Broken Chain of Custody – Conspiracy or Resurrection?
For the more than 2000 years, the incident that occurred at dawn on Sunday, the third day of Passover, has been debated countless times. Believers say it was a Resurrection; skeptics have proposed many Resurrection conspiracy theories to explain how the body simply vanished.
Anyone trying to steal the body would encounter an armed Roman-Jewish military squad, the koustodia. Further, the tomb was sealed in the presence of the Roman authorities and the Jewish leadership to ensure that didn’t happen.
The case of the Resurrection on or about sunrise of Nissan 17 enters the final phase in the sequence of events preceded by the trial, crucifixion and burial of Jesus of Nazareth. Mark attributes a significant number of eight verses and seven verses to describe the first series of events. Luke paraphrased it this way:
LK 24:1 “Now on the first day of the week, very early in the morning, they, and certain other women with them, came to the tomb bringing the spices which they had prepared.” (NKJV)
Predawn finds Mary Magdalene, Mary the mother of Jose, Salome, and Joanna fretting about who would roll away the stone set in place on Friday evening by Joseph of Arimathea. Three conclusions can be drawn: the women expected to find the dead body of Jesus; they were not accompanied by either Joseph or Nicodemus nor any of the Disciples, and they were unaware of the koustodia guarding the sealed tomb.
At this juncture, there are now two named Jewish council members, four named women from Galilee, the Jewish leadership declaration to Pilate, his Roman government decision, and the koustodia guards – all were witnesses to the fact that the body of Jesus was in the tomb leading up to dawn of Sunday morning.
Calm and quiet quickly took a dramatic turn when Matthew describes that a great earthquake struck. At this moment the four women and the koustodia saw the stone being rolled away from the entrance to the tomb:
MT 28:2-4 “And behold, there was a great earthquake; for an angel of the Lord descended from heaven, and came and rolled back the stone from the door, and sat on it. His countenance was like lightning, and his clothing as white as snow. And the guards shook for fear of him, and became like dead men.” (NKJV)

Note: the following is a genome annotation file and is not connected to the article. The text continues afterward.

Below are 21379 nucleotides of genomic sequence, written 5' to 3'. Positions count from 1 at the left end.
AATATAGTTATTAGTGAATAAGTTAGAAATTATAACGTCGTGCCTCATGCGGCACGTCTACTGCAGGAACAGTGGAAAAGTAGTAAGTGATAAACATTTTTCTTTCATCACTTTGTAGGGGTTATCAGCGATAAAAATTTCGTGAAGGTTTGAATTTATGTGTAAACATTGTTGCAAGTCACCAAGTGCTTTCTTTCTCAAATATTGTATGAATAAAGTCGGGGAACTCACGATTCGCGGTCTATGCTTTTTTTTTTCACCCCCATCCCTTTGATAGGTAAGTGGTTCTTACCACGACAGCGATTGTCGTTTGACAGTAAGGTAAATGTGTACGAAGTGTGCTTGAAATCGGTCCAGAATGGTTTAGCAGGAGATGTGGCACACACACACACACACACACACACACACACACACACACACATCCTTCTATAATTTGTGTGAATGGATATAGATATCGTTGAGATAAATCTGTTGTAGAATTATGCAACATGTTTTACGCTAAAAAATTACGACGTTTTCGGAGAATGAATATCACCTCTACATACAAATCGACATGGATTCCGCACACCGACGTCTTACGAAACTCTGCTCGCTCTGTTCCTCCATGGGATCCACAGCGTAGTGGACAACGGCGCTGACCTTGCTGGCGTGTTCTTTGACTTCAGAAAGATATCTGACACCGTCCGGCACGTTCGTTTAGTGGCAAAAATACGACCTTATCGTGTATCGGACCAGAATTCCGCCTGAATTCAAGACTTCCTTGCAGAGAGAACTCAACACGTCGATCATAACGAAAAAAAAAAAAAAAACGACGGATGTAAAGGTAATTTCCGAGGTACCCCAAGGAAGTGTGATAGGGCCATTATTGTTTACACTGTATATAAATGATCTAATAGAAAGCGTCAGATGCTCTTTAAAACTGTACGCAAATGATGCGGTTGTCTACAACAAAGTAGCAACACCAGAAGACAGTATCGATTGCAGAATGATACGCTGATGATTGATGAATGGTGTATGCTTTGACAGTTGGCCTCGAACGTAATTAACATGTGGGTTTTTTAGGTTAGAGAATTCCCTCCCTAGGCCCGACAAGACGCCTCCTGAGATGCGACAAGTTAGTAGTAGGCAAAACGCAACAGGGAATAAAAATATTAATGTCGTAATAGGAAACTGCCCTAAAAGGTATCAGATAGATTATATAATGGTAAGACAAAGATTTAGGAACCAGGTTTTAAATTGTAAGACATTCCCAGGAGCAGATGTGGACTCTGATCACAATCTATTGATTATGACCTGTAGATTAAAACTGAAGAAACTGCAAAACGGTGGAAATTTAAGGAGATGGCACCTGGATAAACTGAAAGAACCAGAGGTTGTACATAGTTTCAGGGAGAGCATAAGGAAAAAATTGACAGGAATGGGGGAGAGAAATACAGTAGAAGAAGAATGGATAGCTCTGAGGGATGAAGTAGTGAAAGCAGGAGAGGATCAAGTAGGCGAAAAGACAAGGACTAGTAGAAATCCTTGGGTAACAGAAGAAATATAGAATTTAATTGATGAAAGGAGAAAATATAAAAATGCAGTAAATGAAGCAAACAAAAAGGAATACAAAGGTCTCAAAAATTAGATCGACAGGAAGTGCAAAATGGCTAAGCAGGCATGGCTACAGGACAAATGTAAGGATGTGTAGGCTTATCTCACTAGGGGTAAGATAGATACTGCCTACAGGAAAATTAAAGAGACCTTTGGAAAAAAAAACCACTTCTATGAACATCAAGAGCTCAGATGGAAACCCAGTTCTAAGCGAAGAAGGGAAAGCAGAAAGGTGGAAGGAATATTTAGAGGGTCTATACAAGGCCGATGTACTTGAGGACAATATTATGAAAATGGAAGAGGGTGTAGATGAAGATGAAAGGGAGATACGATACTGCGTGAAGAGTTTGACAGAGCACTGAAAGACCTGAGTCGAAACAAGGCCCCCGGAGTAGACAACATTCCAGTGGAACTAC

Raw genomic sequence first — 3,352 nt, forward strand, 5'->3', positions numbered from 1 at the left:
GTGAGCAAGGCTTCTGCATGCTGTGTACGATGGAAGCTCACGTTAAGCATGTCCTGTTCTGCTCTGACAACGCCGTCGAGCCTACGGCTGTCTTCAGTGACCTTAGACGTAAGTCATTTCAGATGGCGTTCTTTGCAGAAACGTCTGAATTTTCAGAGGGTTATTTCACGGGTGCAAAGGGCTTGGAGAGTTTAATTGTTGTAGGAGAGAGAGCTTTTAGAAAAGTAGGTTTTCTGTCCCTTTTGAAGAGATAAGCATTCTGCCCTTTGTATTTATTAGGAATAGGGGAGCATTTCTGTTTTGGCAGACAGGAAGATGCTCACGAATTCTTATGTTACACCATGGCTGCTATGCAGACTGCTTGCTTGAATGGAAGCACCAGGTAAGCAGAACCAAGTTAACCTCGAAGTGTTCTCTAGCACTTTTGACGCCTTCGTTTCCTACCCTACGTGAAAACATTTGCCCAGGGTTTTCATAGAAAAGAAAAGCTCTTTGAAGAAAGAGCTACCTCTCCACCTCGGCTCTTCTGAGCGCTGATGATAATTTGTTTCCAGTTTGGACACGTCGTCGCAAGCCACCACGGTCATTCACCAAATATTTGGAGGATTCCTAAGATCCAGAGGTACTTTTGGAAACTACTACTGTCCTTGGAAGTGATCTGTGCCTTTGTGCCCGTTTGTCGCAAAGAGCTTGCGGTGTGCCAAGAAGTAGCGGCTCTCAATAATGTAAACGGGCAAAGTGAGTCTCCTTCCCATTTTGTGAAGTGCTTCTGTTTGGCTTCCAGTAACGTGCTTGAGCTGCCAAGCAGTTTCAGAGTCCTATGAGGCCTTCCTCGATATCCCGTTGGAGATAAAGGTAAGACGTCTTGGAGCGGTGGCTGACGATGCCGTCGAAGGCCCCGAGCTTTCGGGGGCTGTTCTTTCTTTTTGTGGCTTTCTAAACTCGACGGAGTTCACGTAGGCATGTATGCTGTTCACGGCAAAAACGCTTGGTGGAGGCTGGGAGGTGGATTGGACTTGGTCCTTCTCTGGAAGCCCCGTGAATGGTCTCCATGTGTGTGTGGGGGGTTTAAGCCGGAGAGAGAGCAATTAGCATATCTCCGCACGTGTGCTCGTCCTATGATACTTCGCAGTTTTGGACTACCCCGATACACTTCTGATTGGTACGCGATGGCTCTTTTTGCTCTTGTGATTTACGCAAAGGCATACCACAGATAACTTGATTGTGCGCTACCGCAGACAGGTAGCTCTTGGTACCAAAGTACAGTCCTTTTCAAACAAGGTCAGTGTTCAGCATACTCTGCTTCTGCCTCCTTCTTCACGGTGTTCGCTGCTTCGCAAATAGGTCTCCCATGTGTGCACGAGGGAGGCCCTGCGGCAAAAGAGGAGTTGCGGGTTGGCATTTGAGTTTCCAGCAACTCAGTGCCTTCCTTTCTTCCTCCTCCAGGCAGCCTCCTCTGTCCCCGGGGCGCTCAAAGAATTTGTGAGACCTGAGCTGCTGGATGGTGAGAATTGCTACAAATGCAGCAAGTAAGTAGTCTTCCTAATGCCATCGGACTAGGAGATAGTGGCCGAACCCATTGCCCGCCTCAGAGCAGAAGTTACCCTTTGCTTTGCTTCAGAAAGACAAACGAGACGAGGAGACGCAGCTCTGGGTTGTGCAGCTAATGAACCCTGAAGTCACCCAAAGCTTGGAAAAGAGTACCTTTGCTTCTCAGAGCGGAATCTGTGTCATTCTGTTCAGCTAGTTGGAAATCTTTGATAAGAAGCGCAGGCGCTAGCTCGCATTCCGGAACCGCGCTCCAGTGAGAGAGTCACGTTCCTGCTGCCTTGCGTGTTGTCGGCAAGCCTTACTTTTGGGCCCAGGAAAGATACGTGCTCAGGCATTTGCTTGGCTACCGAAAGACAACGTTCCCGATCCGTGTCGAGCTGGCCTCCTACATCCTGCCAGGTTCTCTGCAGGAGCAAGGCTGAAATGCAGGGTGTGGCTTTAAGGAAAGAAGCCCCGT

Witness accounts gathered by the authors of Matthew and Mark describe the opening of the tomb as an angel or a young man wearing a wrap-around, brilliant white robe. Shortly thereafter, Luke’s report describes two men in dazzling apparel.[i] The angelic beings point out to the witnesses that the tomb is empty.
Seasoned Roman-Jewish military soldiers and the women of Galilee were paralyzed with fear by the traumatic sequence of a great earthquake, the angelic being who rolled away the stone and his extraordinary announcement. Incapacitated, they watched and listened as the events at the tomb unfolded.
Whether Roman soldiers or Temple Guards, both were fierce, experienced warriors. In Wars, Josephus described Jews in hand-to-hand combat defending the Temple against the Romans, each side at times taking heavy casualties.[iii] In a few battles, the Jewish defenders actually won the day. Reputation of Roman soldier discipline is legendary. Temple Guards were especially trained to stay awake all night – falling asleep on-duty could result in being set on fire by superiors.[iv]